Literary reviews by Tim Love.
Warning: Rather than reviews, these are often notes in preparation for reviews that were never finished, or pleas for help with understanding pieces. See Litref Reviews - a rationale for details.

Friday, 8 November 2013

"The Elephant Tests" by Matt Merritt (Nine Arches Press, 2013)

There's no such thing as a typical Merritt poem. One's unsure what a poem will become by the time the end is reached, what the mix of anecdote, symbolism, observation and argument will be. There's fluidity (vehicle becoming tenor and v.v.), lightness of touch, and a lack of self-indulgence. He's a poet who takes readers with him, involves them, explains things - why bother using half as many words if it takes readers three times longer to reach the first level of understanding?

I'll focus first on the 5 elephant poems

  • "Ganesha" - "He's gazed at the fanlight since the day/ I took possession, god of the mantelpiece ... He greets each suspiciously-familiar tomorrow/ with the same open hand". This, the book's prelude, touches on several themes that later poems develop - an elephant in the room (a Hindu God with a thousand names); days and hinges; change and constancy.
  • "The Elephant in the room". The title's taken literally. But how did it get there? Maybe the poem/house was built around it. Maybe it's pink or white. Then the elephant becomes more active, argues its case for its social mores. How are you going to get rid of it? It has found you wanting and it won't forget.
  • "Six poets consider a blind elephant in Cairo" - I didn't know until I read the notes that "an elephant in Cairo" is a technical term in computing; a target added to test search routines. Here that idea's merged with an older one. When the poem ends, only the poets are left, the others having gone home. The poets argue that "the search, in itself, was what really mattered", but "the hunt is long since over" so why are they still there? To parse?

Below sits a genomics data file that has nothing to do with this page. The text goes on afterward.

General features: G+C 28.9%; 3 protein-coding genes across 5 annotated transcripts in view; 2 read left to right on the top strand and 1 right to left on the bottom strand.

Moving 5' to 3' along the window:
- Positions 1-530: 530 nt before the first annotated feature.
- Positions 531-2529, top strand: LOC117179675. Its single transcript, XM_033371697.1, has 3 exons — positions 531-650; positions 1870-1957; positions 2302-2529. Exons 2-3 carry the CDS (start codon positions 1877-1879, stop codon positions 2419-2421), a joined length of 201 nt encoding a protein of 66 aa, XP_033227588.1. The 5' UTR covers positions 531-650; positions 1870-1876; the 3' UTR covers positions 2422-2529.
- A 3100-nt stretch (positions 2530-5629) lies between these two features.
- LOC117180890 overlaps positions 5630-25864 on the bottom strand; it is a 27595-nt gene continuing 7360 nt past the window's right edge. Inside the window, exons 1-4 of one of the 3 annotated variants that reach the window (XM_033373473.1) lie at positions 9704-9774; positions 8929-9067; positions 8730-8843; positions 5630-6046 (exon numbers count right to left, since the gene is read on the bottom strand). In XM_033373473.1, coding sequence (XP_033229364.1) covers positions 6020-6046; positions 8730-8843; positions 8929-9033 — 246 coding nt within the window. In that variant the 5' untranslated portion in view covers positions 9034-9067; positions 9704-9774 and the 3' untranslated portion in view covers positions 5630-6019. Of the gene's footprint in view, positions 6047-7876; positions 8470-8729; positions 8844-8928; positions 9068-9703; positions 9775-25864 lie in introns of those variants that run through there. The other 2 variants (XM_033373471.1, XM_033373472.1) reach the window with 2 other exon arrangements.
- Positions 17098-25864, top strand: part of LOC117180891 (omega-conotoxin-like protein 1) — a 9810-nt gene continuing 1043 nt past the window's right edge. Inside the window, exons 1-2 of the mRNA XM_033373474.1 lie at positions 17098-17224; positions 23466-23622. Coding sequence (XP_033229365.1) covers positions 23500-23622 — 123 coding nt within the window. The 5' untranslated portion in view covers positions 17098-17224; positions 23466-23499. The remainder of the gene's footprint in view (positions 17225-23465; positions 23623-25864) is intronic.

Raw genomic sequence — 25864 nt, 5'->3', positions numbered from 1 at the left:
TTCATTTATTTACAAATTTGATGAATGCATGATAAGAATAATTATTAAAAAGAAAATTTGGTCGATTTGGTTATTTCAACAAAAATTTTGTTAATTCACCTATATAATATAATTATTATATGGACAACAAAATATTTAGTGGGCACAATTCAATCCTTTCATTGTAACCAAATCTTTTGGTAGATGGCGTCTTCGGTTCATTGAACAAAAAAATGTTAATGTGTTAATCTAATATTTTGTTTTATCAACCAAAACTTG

There is still no agreement as to whether or not
    language is ever equal to an elephant
    when the bored creature
    shifts from foot to foot and threatens
    to render the whole discussion academic
  • "Elephant Tests" - More attempts at definition. It will be many things: a despot, a radio-telescope, a gift, "the language you're fluent in, but don't remember learning". "If it walks like an elephant, swims like a duck, and quacks like a poem,/ however will you call it?"
  • "Seeing the Elephant" - a phrase that the notes explain; something anticipated as life-changing which ends up as a disappointment. It's my favourite of the elephant poems. "Each night the world ends ... but by morning is replaced by a perfect facsimile ... And since forgetting is so much of what we are,/ sometimes we can live the way we did before ... You still don't know what the elephant looks like,/ but today looks a lot like the elephant"

A theme in these elephant poems is definition, especially of poetry (perhaps even of his poetry). That theme is continued in "The Mind's Skyline" (which is about constructing a poem around that phrase) and "Watching Woodcocks, 25.4.10" where "The birdwatcher's problem becomes the poet's. ... How to make yourself/ more camera than birdwatcher or poet/ before you are gone/ into the black bead of its eye".

His profession involves birds, though sky features as often as bird-watching. Some poems reminded me of Holub's. There are long poems ("Ravens, Newborough Warren" being my favourite), though I think I prefer the shortest ones - "Magnetite", "Prayer", the apparently effortless "Butterflies". I don't think there are sonic/metrical effects anywhere, though he uses typography judiciously - "Smoke" uses gaps in a way I can understand

into another         another
(ad infinitum)

And yet, despite the variety and sustained interest of these poems, I think I marginally prefer his previous collection, Hydrodaktulopsychicharmonica, because in this latest book my impression is that there are more

  • themes I've seen before. True, the treatment here offers fresh twists, but a few poems end with phrases suspiciously similar to "and then I woke up", and "A long exposure" sounds familiar.
  • phrases I think I've heard before - e.g. "paths lacking conviction" (p.40), "houses hunker down" (p.42), "horizon-hugging sun" (p.57), "Memory abhors a vacuum" (p.69)
  • list poems (not my cup of tea) - "Birds we didn't see", "Birds Encountered Elsewhere", "Overheard in the hide", "Patsy Parisi's Blues (Slight Return)". Several other poems have a list structure including "Six Ways ..." and "Nine Ways ..." both of which I like.
  • long poems which only twist at the end - "The Dark Ages" (almost a tagged-on twist), "In Camera" (not much of a twist), "Once and Future Kings"

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